by Kami Cornwall
In High School my New Years tradition was to pick out a really stupid "B" movie, watch it in the basement of Ylana's house along with the others in our "skater" clique, eat unhealthy amounts of junk food, and then at midnight - gather on the edge of the Columbia River and toast to the new year with sparkling apple cider in wine glasses. We would make resolutions - usually something completely ridiculous like..."I resolve to vanquish the world of all rabid lobsters from Mars," and then watch the fireworks others in the city had lit.
Here I am twenty years later with children of my own and we spent New Year's Eve playing video games, fighting the driving need to sleep, and completely forgetting to even open the two bottles of sparkling cider we purchased the day before. My five-year-old son didn't stand a chance. By ten o'clock he was down for the count but our eight-year-old managed to hold out until about three minutes past midnight.
I hadn't made any resolutions this year. Maybe I didn't want to set myself up for failure. Maybe it was because I knew what my goals were each year and a resolution wasn't warranted. Or maybe there just weren't any rabid lobsters to vanquish anymore. To be fair, I've spent the last two days and nights trying to rid the house of the "vomit monster" which has taken hold of both my boys. It's a tricky and unpleasant task which includes the battle of the unending laundry.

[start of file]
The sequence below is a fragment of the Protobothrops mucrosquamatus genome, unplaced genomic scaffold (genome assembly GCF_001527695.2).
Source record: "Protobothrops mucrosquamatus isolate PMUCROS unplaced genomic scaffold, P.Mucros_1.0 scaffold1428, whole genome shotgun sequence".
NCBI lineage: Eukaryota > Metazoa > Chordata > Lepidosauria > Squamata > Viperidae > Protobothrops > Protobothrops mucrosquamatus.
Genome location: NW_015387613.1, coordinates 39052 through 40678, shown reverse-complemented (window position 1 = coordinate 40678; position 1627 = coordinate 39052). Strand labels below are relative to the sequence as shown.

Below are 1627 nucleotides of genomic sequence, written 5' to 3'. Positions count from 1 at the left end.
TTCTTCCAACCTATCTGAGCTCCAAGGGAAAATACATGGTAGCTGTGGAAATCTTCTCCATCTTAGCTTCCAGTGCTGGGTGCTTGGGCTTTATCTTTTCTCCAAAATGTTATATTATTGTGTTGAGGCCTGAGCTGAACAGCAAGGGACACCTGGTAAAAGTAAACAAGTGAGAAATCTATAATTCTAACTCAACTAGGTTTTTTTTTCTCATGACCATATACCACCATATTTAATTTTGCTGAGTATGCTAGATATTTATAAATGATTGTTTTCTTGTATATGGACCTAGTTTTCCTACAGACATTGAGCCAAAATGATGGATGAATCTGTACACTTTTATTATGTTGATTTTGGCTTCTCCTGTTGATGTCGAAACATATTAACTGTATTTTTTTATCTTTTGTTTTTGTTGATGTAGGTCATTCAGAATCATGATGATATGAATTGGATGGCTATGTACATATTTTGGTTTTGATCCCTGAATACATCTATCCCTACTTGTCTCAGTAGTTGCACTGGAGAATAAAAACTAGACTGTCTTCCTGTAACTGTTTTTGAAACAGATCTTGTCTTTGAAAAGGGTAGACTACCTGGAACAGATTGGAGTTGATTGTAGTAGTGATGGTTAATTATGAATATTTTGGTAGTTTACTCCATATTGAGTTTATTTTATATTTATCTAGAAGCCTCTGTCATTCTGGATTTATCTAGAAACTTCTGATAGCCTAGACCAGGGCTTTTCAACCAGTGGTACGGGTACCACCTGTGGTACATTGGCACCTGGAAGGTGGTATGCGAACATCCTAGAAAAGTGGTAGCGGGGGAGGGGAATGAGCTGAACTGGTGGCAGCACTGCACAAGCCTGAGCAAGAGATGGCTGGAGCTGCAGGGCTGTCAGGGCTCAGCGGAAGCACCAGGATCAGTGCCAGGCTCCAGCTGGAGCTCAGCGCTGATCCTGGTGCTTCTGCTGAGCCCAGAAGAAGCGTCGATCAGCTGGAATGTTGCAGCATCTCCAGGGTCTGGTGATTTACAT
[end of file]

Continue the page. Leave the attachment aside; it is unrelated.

This year I have been listening to everyone else's resolutions and finding which ones I have in common. The one thing I want to do is finish my fiction story and actually submit it to be published. I'm about 3/4 the way through but I get stuck on the "in between" stuff. Then when I re-read the story so I can get back into the mood and continue writing, my inner critic starts shouting, "You have to fix that right now! Fix it!" Then there's the ongoing internal dialogue to continue or go back.
Resolved: To push through, no matter how difficult the road, and get that story written. I will block out two hours every evening to write even if it cuts into my Bejewelled Blitz time. 'Cause you know those kinds of mindless games are so very important to play. Hey, it has been helping me develop my hand-eye coordination with my new laptop. Don't judge.